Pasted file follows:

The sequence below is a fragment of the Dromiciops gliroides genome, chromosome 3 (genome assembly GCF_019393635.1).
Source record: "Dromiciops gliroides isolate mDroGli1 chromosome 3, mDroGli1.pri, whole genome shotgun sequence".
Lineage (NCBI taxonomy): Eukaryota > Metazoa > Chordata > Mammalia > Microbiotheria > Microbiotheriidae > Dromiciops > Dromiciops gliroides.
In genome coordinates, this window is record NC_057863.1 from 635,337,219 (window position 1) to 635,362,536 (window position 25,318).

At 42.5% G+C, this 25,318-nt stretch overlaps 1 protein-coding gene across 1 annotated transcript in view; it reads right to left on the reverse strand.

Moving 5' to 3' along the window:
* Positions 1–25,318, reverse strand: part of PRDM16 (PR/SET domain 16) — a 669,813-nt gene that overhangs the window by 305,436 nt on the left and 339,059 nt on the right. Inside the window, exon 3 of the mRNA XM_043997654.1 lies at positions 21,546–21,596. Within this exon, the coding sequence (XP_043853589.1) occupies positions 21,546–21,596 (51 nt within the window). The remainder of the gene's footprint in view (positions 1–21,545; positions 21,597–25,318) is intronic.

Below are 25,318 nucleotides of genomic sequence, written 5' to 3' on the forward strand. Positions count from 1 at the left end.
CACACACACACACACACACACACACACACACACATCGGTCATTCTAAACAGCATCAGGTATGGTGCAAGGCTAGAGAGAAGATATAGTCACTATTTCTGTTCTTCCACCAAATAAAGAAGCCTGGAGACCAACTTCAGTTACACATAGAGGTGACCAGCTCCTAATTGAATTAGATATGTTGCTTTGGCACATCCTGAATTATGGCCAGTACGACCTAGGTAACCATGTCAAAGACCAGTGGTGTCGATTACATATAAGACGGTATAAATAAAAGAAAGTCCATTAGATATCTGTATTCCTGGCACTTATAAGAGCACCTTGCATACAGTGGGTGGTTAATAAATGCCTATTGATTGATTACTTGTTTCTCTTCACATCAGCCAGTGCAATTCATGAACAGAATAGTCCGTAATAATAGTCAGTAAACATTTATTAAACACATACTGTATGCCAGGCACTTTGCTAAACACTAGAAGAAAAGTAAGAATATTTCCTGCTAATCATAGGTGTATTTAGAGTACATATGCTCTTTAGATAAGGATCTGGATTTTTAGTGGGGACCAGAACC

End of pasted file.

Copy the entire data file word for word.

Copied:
The sequence below is a fragment of the Dromiciops gliroides genome, chromosome 3 (genome assembly GCF_019393635.1).
Source record: "Dromiciops gliroides isolate mDroGli1 chromosome 3, mDroGli1.pri, whole genome shotgun sequence".
Lineage (NCBI taxonomy): Eukaryota > Metazoa > Chordata > Mammalia > Microbiotheria > Microbiotheriidae > Dromiciops > Dromiciops gliroides.
In genome coordinates, this window is record NC_057863.1 from 635,337,219 (window position 1) to 635,362,536 (window position 25,318).

At 42.5% G+C, this 25,318-nt stretch overlaps 1 protein-coding gene across 1 annotated transcript in view; it reads right to left on the reverse strand.

Moving 5' to 3' along the window:
* Positions 1–25,318, reverse strand: part of PRDM16 (PR/SET domain 16) — a 669,813-nt gene that overhangs the window by 305,436 nt on the left and 339,059 nt on the right. Inside the window, exon 3 of the mRNA XM_043997654.1 lies at positions 21,546–21,596. Within this exon, the coding sequence (XP_043853589.1) occupies positions 21,546–21,596 (51 nt within the window). The remainder of the gene's footprint in view (positions 1–21,545; positions 21,597–25,318) is intronic.

Below are 25,318 nucleotides of genomic sequence, written 5' to 3' on the forward strand. Positions count from 1 at the left end.
CACACACACACACACACACACACACACACACACATCGGTCATTCTAAACAGCATCAGGTATGGTGCAAGGCTAGAGAGAAGATATAGTCACTATTTCTGTTCTTCCACCAAATAAAGAAGCCTGGAGACCAACTTCAGTTACACATAGAGGTGACCAGCTCCTAATTGAATTAGATATGTTGCTTTGGCACATCCTGAATTATGGCCAGTACGACCTAGGTAACCATGTCAAAGACCAGTGGTGTCGATTACATATAAGACGGTATAAATAAAAGAAAGTCCATTAGATATCTGTATTCCTGGCACTTATAAGAGCACCTTGCATACAGTGGGTGGTTAATAAATGCCTATTGATTGATTACTTGTTTCTCTTCACATCAGCCAGTGCAATTCATGAACAGAATAGTCCGTAATAATAGTCAGTAAACATTTATTAAACACATACTGTATGCCAGGCACTTTGCTAAACACTAGAAGAAAAGTAAGAATATTTCCTGCTAATCATAGGTGTATTTAGAGTACATATGCTCTTTAGATAAGGATCTGGATTTTTAGTGGGGACCAGAACC